The Tibetan boy (he’s not like a boy boy, more like 25). I get the Tibetan boy. Tara gets the woman.
I wonder whether boys know what pedicures are let alone how to actually GIVE one. But I sit. And smile politely. And think that at least it’s not a bikini wax. It’s just feet. Though my feet are so gross right now he might prefer to give me a full Brazilian. That comes from walking around barefoot in the sun for two weeks. They are as calloused and scaley as a lizard’s claws. I have a labourer’s feet. Like I’ve been working on a road gang barefoot in between digging in the fields for potatoes. I’m almost too embarrassed to put them on his lap. Almost I said.
Tara has a moment with the implements. ‘Are they sterilised?’ she asks. This from the girl who almost got a tattoo in Mumbai from a man who didn’t know that a circle has an equal radius and whose first words to her were ‘I like pink thongs.’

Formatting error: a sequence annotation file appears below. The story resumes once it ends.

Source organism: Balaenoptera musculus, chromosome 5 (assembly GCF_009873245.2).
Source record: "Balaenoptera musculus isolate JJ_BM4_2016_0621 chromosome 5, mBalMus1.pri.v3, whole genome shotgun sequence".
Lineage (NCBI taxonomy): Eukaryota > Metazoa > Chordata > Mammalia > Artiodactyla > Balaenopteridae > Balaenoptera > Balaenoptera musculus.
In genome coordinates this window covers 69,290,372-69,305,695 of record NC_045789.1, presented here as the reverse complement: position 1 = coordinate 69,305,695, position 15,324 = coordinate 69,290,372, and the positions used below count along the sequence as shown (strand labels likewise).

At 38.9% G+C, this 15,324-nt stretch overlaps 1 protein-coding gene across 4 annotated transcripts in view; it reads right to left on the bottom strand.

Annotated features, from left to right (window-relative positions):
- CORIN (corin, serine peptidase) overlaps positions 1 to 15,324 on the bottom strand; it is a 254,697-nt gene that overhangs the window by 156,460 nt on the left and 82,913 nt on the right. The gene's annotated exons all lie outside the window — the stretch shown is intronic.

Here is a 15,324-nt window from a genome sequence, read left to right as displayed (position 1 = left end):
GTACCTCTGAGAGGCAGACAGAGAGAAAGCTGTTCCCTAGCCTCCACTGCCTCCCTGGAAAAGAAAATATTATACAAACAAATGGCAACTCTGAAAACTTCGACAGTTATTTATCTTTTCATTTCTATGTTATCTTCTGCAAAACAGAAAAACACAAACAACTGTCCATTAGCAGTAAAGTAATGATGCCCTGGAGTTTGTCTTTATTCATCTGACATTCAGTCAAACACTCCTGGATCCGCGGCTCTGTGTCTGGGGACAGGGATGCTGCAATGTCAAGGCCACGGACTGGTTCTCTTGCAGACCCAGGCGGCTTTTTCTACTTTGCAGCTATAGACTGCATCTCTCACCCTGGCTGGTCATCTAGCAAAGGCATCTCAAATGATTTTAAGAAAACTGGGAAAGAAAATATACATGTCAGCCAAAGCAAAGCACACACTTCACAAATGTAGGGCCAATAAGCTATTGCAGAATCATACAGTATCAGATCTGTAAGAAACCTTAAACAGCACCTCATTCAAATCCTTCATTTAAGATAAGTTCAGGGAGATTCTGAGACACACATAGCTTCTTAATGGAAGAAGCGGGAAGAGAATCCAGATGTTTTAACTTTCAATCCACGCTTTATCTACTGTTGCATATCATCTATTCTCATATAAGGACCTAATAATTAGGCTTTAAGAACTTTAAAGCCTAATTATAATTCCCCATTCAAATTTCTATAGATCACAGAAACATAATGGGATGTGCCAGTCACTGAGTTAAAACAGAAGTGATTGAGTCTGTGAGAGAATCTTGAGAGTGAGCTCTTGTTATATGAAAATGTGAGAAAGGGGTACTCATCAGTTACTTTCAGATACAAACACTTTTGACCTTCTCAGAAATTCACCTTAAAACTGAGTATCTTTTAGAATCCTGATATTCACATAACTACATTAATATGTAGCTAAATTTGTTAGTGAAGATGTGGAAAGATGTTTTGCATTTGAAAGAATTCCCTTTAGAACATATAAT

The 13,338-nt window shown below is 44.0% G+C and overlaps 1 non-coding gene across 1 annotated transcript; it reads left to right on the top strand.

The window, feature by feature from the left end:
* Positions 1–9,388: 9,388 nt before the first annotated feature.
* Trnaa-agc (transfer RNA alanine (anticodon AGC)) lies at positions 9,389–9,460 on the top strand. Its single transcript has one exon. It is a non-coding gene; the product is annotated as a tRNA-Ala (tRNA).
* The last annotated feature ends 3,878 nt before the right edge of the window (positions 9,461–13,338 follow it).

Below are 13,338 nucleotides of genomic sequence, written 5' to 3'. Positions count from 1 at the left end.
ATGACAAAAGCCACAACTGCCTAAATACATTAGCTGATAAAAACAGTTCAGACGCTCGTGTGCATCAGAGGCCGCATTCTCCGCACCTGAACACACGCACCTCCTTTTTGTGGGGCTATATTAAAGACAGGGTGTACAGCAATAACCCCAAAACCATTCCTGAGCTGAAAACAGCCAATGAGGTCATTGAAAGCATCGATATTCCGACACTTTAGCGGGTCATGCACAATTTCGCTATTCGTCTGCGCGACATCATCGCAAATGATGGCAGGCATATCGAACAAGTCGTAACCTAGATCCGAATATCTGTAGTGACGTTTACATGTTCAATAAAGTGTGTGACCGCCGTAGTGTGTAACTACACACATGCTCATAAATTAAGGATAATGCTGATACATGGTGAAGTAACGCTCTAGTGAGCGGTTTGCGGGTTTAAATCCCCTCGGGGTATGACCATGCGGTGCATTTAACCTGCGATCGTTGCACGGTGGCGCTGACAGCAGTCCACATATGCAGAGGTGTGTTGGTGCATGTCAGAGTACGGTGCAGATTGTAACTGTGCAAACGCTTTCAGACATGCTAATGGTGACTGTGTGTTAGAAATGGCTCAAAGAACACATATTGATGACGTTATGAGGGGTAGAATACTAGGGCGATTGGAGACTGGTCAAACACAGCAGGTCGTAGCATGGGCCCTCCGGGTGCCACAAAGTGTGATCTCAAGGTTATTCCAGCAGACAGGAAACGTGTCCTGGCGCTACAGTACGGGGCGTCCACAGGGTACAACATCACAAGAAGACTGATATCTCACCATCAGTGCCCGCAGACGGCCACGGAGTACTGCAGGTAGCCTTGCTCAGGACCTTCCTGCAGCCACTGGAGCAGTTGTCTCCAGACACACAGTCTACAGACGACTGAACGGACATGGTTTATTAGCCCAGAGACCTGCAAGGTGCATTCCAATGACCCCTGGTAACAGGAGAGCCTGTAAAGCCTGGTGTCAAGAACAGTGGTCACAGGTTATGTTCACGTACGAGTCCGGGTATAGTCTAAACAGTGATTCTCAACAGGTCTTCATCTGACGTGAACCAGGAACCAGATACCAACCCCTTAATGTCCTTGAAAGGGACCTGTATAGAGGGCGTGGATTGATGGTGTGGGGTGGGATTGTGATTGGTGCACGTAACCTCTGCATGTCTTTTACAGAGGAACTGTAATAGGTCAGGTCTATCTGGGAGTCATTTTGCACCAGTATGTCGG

I look at the plastic container holding the nail scrubber, the file and the pumice. They look communal.
‘Just ask them not to cut your nails if you’re worried,’ I say.
The woman just waggles her head and says, ‘yes, file, massage, polish.’
‘No,’ says Tara, ‘I’m asking about sterilisation.’
That might confuse the woman I think. You might not get a pedicure and I don’t want to see what implements they’d bring out for that. Let’s just move on. Move on. It’s clear the pedicure tools are strangers to the dettol.
They don’t cut our nails. But I found out that oval is the shape de mode in India. For toenails. That’s just wrong right?
I walk out with red, oval toenails. Courtesy of Diana of London nail polishes. Not Nails Inc. And then we walk across the beach and by the time we get home we wonder why we bothered.